Haven’t we all wondered about our pioneer ancestors who settled in Kansas over 100 years ago?
Whenever I see an old picture of a long dead relative, I wonder what their life was like. Could I have lived the way they did? Withstood all the hardships they dealt with?
What a determined, courageous group they must have been. Leaving not only familiar surroundings, but also family and friends to start a new way of life. After an arduous journey, they arrived here on the plains of Kansas. There were no houses waiting for them, no highways, only miles and miles of tall grass.
Their first undertaking upon arriving was to build a shelter from the elements. Finding a location for their new home was important. Water was a priority, so they needed to build as close to a stream as possible. Now what to build a shelter from? There were very few trees among the rolling hills and across the flat prairie.
So our ancestors used the vast prairie to their advantage to carve dugouts. A dugout was a shelter hollowed out of the ground or hillside. Spade full by spade full, they dug into the side of a hill or underground, forming a cave. Not as easy as it sounds. Many hours of labor went into its construction. The earth formed the back, sides and roof of their new home. Sometimes the roof was semi-recessed and was made with wood or sod. The front of the dugout was constructed with either stones, any wooden material they could find, or sod. They left an opening for a door, maybe even a window. Until they could construct a door that kept out the wind, rain and snow, they used whatever materials they had available. Maybe a buffalo hide, perhaps small wood poles tied together or even a heavy blanket.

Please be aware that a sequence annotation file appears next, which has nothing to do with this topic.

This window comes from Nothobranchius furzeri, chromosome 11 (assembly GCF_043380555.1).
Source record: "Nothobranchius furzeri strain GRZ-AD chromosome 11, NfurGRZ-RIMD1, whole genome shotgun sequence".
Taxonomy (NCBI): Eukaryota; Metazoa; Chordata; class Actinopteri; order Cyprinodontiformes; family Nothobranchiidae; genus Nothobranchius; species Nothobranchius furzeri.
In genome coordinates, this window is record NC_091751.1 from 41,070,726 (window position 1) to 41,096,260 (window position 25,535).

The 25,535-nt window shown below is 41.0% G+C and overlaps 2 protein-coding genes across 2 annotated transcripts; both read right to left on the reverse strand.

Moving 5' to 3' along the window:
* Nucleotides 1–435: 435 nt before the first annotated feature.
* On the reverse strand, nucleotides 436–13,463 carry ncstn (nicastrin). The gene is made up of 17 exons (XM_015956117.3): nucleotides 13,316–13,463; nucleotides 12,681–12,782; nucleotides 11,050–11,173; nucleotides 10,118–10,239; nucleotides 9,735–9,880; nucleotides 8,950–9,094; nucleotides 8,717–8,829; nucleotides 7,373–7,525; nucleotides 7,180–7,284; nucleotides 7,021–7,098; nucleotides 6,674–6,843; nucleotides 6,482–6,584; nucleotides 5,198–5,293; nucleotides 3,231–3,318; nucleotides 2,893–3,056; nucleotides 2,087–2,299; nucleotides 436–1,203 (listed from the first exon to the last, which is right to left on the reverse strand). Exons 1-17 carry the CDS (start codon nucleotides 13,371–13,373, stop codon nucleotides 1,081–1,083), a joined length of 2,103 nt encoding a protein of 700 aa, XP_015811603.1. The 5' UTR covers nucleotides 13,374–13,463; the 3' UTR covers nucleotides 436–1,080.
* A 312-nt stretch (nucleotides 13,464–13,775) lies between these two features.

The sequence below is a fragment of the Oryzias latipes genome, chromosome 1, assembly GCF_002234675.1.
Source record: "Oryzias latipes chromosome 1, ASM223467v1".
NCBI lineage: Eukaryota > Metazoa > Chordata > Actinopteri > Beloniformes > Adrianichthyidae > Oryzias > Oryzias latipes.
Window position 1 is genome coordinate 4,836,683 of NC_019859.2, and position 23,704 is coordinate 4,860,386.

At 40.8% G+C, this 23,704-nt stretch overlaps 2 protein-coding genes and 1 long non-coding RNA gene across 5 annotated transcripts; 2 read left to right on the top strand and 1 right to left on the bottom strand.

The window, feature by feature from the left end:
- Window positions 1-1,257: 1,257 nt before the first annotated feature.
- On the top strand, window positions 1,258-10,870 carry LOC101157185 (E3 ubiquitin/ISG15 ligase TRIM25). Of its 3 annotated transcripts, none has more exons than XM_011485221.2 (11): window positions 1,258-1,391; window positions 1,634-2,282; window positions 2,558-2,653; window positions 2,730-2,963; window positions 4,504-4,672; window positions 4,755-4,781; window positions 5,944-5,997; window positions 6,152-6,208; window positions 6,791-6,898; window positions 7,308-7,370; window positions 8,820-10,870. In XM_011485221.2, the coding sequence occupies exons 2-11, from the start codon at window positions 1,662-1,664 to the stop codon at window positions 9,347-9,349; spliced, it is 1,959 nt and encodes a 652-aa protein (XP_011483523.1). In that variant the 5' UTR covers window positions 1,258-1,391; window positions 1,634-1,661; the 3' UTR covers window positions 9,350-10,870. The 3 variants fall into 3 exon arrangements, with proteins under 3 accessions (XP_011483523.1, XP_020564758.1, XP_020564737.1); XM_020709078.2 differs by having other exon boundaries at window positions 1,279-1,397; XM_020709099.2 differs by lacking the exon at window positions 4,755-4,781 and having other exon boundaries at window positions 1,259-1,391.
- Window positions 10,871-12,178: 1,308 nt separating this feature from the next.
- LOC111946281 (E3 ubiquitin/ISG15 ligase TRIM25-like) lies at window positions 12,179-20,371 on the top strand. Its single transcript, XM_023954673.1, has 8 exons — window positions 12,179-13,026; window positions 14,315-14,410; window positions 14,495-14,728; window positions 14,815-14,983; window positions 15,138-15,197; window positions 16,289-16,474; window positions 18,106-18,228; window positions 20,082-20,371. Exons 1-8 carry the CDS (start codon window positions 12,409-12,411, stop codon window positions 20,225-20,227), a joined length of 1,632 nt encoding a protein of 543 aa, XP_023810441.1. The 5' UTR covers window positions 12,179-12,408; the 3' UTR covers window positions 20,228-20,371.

Imagine our Kansas wind blowing through on a cold night! When they were finished they had a house that had been inexpensive to build. By pioneer standards it was cool in the summer and warm in the winter.
Unfortunately it was also dark, the floor was hard packed dirt and during heavy rains, wet.
Now for the fun part! Name as many insects as you can. Now imagine living in a dugout with them. Crawling across the floor, hanging on the walls and dropping down from the ceiling. Not to mention the snakes that could slither in or drop down from the ceiling!
Most often these dugouts were used as only temporary shelter until a sod or wood house could be built. Though sometimes families continued to live in the dugout for some years. Eventually when the family did build another house the dugout was used for livestock or storage.
Those brave pioneer men, women and children that made their homes on the Kansas prairie were of strong character. As their descendants, we should be proud of our Kansas heritage and the many different ethnic and cultural backgrounds that formed the history of our state.